Well, I don’t know either. But anyway…
As you probably know, there was a time when European rulers would hire British or Irish expats so that they’d have someone at court who could read and write, while the Arab world harbored practitioners of cutting-edge astronomy, mathematics, and chemistry (or alchemy, which is the same word). For example, they learned how to purify antimony ore into a powder that made excellent eye makeup (the fact that they figured this out may or may not tell us something about the night-life of alchemists in 9th-century Baghdad). They called this powder kuhul, or al-kuhull, from a verb meaning ‘to paint’ or ‘to stain,’ and we derived the word kohl from it.
By extension, the same term could be applied to any purified substance, such as those obtained by distillation (partially evaporating a liquid and collecting the condensate); the alchemists learned that by heating wine and running it through several cycles of evaporation and condensation, you could get an extra-strong drink, which was of course used for medicinal purposes only. News of this ‘alcohol of wine’ eventually spread to Europe, where various doctors gravely extolled its health-bringing and life-extending properties. With excellent PR sense, they renamed it the water of life, or aqua vitae.
By the 1300s, the water of life was coming into widespread recreational use. The matter-of-fact Germans just called it burnt wine, ‘Branntwein,’ thus brandywine in English, or brandy for short.
In the far north, the ‘water of life’ brand stuck, but they had no wine to burn, so they went with grain beverages, essentially distilled beer. In Scandinavia they still call their hard liquor aquavit, while the Gaels translated the term into their own language, coming up with something that sounded like whiskey baugh, later shortened to whiskey (this is, despite the spelling difference, close in pronunciation to the modern Irish for water, ‘uisce’). The Russians also call their aqua vitae ‘little water’ (vodka is a diminutive of ‘voda,’ water), but I don’t know if this is coincidence or if it too started out as water of life. One wonders if this pattern of name-shortening has anything to do with drunk people’s inability to handle polysyllables.
The Europeans who traveled to the Americas learned that, by combining tropical sunshine, slave labor, and limitless greed, they could transform sugar from a rare Arabian spice to a ubiquitous condiment. They also learned to distill one of the waste by-products of the refining process, molasses, into a strong liquor called kill-devil or rumbullion (an English slang word meaning a fracas or commotion). The latter was shortened (surprise) to rum.
Now, the enterprising businessmen of New England were sensitive to the many advantages of the rum industry; apart from the enthusiasm for domestic consumption, it was a very compact form of alcohol, and thus ideal for shipping abroad. In particular, it was greatly favored as a currency with which to buy yet more African slaves. Of course, as the sugar moguls of Jamaica and Barbados recognized the possibilities of molasses, they started jacking up the price. The New Englanders naturally responded by heading to cheaper markets in the French colonies, especially Saint Domingue (now Haiti). The French brandy lobby had used its muscle to have have the production of rum outlawed, so the colonials were happy to unload their molasses at reasonable rates.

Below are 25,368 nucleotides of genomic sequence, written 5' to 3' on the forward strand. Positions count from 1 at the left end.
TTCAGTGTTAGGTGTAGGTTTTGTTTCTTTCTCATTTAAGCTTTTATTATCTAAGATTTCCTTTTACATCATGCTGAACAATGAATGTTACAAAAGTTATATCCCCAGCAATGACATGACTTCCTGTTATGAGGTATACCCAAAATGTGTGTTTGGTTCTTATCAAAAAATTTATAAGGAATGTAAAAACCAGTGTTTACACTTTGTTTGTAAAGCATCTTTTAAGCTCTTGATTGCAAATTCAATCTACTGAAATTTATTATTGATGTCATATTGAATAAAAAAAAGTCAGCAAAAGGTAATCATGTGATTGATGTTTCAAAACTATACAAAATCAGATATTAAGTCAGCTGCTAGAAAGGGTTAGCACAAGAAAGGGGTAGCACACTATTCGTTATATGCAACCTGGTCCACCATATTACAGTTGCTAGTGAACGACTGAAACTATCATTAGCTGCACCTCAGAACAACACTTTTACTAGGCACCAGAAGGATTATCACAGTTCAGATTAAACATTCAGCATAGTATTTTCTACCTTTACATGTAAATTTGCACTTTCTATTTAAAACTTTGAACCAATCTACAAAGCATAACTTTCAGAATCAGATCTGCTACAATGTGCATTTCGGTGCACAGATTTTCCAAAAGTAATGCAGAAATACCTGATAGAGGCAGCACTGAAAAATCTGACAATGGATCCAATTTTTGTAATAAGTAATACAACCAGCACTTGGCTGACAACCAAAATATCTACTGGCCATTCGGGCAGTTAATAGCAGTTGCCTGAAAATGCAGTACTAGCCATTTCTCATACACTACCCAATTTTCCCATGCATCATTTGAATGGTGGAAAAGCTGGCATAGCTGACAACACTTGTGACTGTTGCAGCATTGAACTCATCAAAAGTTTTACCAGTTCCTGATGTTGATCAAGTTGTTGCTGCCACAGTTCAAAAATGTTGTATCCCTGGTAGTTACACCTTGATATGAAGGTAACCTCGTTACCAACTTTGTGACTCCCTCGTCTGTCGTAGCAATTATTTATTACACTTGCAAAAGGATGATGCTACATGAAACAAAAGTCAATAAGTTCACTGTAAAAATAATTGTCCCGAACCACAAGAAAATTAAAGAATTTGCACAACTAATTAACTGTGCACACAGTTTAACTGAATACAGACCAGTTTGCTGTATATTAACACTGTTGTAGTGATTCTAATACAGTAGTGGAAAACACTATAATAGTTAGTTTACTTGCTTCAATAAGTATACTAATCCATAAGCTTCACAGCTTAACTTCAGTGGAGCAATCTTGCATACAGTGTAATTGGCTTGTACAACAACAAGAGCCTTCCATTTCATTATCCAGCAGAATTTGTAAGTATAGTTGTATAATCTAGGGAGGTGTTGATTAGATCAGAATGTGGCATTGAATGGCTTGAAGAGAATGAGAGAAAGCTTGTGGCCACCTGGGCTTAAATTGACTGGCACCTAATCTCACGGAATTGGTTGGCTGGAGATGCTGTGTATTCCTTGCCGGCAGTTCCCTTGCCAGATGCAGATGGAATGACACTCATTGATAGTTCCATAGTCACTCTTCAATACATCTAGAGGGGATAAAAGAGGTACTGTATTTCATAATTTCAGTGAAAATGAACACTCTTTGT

But of course the lords of the British West Indies were not going to stand idly by while their profits were sapped away; they ran off to London, where they had a lot more clout than the New Englanders, and got a punitive tariff on molasses enacted. The New England distillers, a group which by now included a big chunk of Ye Olde Chamber of Commerce, would be forced to buy their molasses at whatever price the Barbadians decided to set…or to become smugglers and continue with business as usual.
And that is how smuggling and tax evasion became standard practice among pillars of the New England merchant community. Being very respectable and well-read smugglers, they elaborated a whole ideology to legitimize their way of life, so that when the big crunch came over who should pay for the French and Indian War, they were armed both habits and arguments that supported their response of (depending on your perspective) civil disobedience or terrorism.
Thus, if the brandy distillers of France had had less power, then Haitian molasses would have been dearer, Westminster might not have imposed prohibitive taxes on it, New England distillers might have remained law-abiding citizens, Massachusetts might have remained as loyal as Upper Canada, and we might still be worshipping the Queen. Well, most Americans do seem to worship the Queen, but at least it’s a hobby rather than a duty.
Much of the material above is to be found in Tom Standage’s A History of the World in Six Glasses, which I recommend if this kind of thing interests you. Other drinks discussed are ancient Near Eastern beer, Greco-Roman wine, coffee, tea, and Coke.